Rural Hurdles in Recruiting, Training, Retaining Spec. Ed. Teachers

By Diette Courrégé Casey — May 15, 2012 2 min read
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The apparent first national survey of rural special education teachers recommended more training as a means of improving retention, according to a new study in a recent issue of the Rural Special Education Quarterly.

“Issues in Special Education Teacher Recruitment, Retention, and Professional Development: Considerations in Supporting Rural Teachers” highlights the fact that the shortage of special education teachers nationally can be especially difficult for rural areas. Its authors include: Ann B. Berry, of Plymouth State University in Plymouth, N.H.; Robert A. Petrin of The Pennsylvania State University, in University Park, Penn.; Maggie L. Gravelle, of the University of North Carolina, in Chapel Hill, N.C.; and Thomas W. Farmer, of The Pennsylvania State University. The article does not appear to be online.

Researchers interviewed rural special education teachers and administrators by phone between April and December of 2009. They used National Center for Education Statistics data to identify 8,646 rural districts nationally, and a computer chose a random sample of 10 percent of those.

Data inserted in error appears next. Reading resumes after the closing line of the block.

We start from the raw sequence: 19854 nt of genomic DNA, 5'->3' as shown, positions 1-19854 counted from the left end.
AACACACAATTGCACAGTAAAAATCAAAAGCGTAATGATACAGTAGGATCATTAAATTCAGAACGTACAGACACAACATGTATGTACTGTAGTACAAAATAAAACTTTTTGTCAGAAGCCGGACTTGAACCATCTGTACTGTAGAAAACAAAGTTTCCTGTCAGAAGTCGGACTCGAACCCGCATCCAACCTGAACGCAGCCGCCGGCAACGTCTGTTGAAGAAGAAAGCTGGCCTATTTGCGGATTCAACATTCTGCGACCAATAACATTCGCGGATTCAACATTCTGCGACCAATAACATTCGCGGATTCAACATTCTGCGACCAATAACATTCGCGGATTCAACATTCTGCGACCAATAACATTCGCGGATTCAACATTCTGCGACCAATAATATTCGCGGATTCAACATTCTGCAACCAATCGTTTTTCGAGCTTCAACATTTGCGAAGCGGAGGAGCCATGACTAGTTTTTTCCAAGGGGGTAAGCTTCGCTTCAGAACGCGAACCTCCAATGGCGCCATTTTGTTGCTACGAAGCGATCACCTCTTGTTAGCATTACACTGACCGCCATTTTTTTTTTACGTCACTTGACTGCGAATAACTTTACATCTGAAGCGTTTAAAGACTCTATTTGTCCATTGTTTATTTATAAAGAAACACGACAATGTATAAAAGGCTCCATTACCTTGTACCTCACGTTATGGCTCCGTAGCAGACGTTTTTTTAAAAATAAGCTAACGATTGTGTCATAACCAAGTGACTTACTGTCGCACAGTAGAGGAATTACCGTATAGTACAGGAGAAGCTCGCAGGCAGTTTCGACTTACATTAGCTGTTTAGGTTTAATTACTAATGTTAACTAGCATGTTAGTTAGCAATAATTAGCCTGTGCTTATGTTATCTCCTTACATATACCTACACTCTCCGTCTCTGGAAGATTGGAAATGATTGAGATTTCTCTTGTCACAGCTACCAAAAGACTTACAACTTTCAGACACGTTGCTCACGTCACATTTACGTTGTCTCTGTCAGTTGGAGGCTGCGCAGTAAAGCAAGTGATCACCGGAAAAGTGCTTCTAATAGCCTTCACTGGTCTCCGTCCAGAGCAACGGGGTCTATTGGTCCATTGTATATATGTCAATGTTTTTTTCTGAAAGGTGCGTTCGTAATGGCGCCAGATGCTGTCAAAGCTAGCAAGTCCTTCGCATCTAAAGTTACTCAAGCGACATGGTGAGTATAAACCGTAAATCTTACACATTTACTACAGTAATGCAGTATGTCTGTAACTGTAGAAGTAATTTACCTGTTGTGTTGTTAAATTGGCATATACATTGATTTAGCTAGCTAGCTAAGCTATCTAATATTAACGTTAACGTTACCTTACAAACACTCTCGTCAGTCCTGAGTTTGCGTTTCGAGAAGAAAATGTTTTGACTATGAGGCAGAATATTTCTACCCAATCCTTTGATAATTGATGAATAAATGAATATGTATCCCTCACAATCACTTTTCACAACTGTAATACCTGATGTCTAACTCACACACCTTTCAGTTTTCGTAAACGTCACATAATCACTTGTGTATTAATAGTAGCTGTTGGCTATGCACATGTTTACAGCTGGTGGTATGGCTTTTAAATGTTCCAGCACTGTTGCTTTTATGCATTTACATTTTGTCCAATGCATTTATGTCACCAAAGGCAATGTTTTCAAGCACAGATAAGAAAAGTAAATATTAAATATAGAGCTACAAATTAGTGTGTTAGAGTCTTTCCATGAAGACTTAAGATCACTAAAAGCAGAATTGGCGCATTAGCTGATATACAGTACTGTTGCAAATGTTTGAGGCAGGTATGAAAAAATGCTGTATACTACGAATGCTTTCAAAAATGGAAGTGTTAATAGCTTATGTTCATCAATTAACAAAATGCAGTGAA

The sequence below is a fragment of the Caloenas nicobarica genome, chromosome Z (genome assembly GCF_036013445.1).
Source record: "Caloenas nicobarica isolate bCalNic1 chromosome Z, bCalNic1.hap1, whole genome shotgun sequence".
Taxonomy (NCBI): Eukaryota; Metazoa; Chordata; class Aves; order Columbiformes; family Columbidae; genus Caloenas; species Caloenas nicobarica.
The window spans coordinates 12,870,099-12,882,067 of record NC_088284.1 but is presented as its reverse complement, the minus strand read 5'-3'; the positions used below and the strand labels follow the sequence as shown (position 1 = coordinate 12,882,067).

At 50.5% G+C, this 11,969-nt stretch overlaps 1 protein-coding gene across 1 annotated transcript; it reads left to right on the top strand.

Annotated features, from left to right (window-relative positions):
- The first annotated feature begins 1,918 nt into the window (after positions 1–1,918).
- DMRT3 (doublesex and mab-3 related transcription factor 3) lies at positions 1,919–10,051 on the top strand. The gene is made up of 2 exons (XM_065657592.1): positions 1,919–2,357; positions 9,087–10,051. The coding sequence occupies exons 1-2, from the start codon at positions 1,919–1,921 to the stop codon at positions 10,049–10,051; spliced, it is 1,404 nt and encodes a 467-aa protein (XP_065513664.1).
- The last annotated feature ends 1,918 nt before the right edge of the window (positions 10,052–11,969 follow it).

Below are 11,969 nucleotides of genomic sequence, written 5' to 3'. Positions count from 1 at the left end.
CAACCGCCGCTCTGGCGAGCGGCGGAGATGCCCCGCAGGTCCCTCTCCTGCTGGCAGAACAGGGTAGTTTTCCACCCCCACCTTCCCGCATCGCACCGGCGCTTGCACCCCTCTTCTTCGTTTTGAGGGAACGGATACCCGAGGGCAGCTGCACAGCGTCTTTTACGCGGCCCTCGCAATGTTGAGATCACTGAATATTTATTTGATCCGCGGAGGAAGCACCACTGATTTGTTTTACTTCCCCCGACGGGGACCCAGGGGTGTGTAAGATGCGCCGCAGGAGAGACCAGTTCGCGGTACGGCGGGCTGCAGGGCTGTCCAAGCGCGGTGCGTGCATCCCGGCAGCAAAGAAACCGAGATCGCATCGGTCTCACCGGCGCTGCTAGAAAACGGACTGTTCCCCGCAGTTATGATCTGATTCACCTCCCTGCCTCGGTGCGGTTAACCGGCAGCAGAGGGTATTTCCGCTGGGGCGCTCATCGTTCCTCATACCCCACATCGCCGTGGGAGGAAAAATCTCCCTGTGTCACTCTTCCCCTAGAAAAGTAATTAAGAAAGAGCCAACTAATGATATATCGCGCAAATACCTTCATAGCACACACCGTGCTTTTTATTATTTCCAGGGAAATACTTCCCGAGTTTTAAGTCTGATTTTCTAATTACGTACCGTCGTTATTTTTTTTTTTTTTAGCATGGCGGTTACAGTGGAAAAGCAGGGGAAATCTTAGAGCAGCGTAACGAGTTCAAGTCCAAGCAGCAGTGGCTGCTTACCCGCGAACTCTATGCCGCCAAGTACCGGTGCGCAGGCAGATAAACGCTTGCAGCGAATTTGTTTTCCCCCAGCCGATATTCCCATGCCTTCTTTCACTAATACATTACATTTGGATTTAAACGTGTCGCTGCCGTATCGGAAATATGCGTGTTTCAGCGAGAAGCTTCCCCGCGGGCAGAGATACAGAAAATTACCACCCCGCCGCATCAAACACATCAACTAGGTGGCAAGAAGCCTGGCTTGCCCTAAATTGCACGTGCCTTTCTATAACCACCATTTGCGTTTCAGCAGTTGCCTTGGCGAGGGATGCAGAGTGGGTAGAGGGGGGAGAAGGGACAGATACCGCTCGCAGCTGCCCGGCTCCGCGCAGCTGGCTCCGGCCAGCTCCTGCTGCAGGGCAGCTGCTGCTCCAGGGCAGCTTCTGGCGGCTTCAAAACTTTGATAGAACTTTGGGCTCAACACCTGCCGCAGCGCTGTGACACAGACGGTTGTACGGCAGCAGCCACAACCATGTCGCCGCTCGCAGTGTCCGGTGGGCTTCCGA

More than half of the rural administrators surveyed said they had “moderate to extreme” difficulties filling special education teaching positions, and more than half said they hired at least one teacher who didn’t meet the federal law’s requirement for highly qualified teachers.

Nearly three-fourths of administrators said they also had a difficult time retaining teachers, and they said teachers often left to retire or for personal reasons. The most commonly cited factors affecting retention were: competition from other districts, salary, geographic isolation, and benefit packages. Forty-two percent of rural special education teachers said they would leave their schools in the next five years.

As for training, teachers said they needed more information on: working with paraprofessionals and parents, working with students in certain disability categories, and including special needs students in the general population.

The study’s authors said their findings point out a need for pre-service and in-service training on:
• the coordination of services with paraprofessionals and parents;
• low-incidence disabilities;
•emotional and behavioral disorders;
•classroom management;
•skills in collaboration and inclusive practices, and
•curriculum content.

It didn’t give recommendations for how rural districts could better recruit special educators, but the study said the suggested training areas could help increase teachers’ confidence and help them to remain in their positions.

A version of this news article first appeared in the Rural Education blog.